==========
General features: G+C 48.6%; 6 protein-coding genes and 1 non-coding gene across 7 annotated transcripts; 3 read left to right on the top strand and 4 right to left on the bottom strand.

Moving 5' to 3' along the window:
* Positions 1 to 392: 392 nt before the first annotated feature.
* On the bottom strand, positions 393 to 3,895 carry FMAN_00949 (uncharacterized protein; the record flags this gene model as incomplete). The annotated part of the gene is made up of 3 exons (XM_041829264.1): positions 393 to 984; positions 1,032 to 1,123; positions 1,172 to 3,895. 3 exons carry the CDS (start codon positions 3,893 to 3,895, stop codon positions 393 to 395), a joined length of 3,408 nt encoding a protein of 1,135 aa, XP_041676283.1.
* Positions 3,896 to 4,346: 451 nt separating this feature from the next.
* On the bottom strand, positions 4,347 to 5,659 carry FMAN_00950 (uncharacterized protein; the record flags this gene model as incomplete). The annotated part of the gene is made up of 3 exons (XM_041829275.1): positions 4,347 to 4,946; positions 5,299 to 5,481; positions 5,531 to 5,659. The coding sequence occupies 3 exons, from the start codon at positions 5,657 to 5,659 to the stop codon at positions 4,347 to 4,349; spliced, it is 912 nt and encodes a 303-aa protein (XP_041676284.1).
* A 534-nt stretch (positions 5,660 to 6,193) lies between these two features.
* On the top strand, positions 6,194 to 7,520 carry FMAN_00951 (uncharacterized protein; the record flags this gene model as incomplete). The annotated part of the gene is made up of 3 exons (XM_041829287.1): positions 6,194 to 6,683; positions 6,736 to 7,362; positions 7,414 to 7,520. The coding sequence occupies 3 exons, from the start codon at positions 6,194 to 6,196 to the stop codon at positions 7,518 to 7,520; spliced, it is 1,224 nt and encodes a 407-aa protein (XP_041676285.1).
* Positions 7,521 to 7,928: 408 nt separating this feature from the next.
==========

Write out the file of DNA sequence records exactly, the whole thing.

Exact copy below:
General features: G+C 48.6%; 6 protein-coding genes and 1 non-coding gene across 7 annotated transcripts; 3 read left to right on the top strand and 4 right to left on the bottom strand.

Moving 5' to 3' along the window:
* Positions 1 to 392: 392 nt before the first annotated feature.
* On the bottom strand, positions 393 to 3,895 carry FMAN_00949 (uncharacterized protein; the record flags this gene model as incomplete). The annotated part of the gene is made up of 3 exons (XM_041829264.1): positions 393 to 984; positions 1,032 to 1,123; positions 1,172 to 3,895. 3 exons carry the CDS (start codon positions 3,893 to 3,895, stop codon positions 393 to 395), a joined length of 3,408 nt encoding a protein of 1,135 aa, XP_041676283.1.
* Positions 3,896 to 4,346: 451 nt separating this feature from the next.
* On the bottom strand, positions 4,347 to 5,659 carry FMAN_00950 (uncharacterized protein; the record flags this gene model as incomplete). The annotated part of the gene is made up of 3 exons (XM_041829275.1): positions 4,347 to 4,946; positions 5,299 to 5,481; positions 5,531 to 5,659. The coding sequence occupies 3 exons, from the start codon at positions 5,657 to 5,659 to the stop codon at positions 4,347 to 4,349; spliced, it is 912 nt and encodes a 303-aa protein (XP_041676284.1).
* A 534-nt stretch (positions 5,660 to 6,193) lies between these two features.
* On the top strand, positions 6,194 to 7,520 carry FMAN_00951 (uncharacterized protein; the record flags this gene model as incomplete). The annotated part of the gene is made up of 3 exons (XM_041829287.1): positions 6,194 to 6,683; positions 6,736 to 7,362; positions 7,414 to 7,520. The coding sequence occupies 3 exons, from the start codon at positions 6,194 to 6,196 to the stop codon at positions 7,518 to 7,520; spliced, it is 1,224 nt and encodes a 407-aa protein (XP_041676285.1).
* Positions 7,521 to 7,928: 408 nt separating this feature from the next.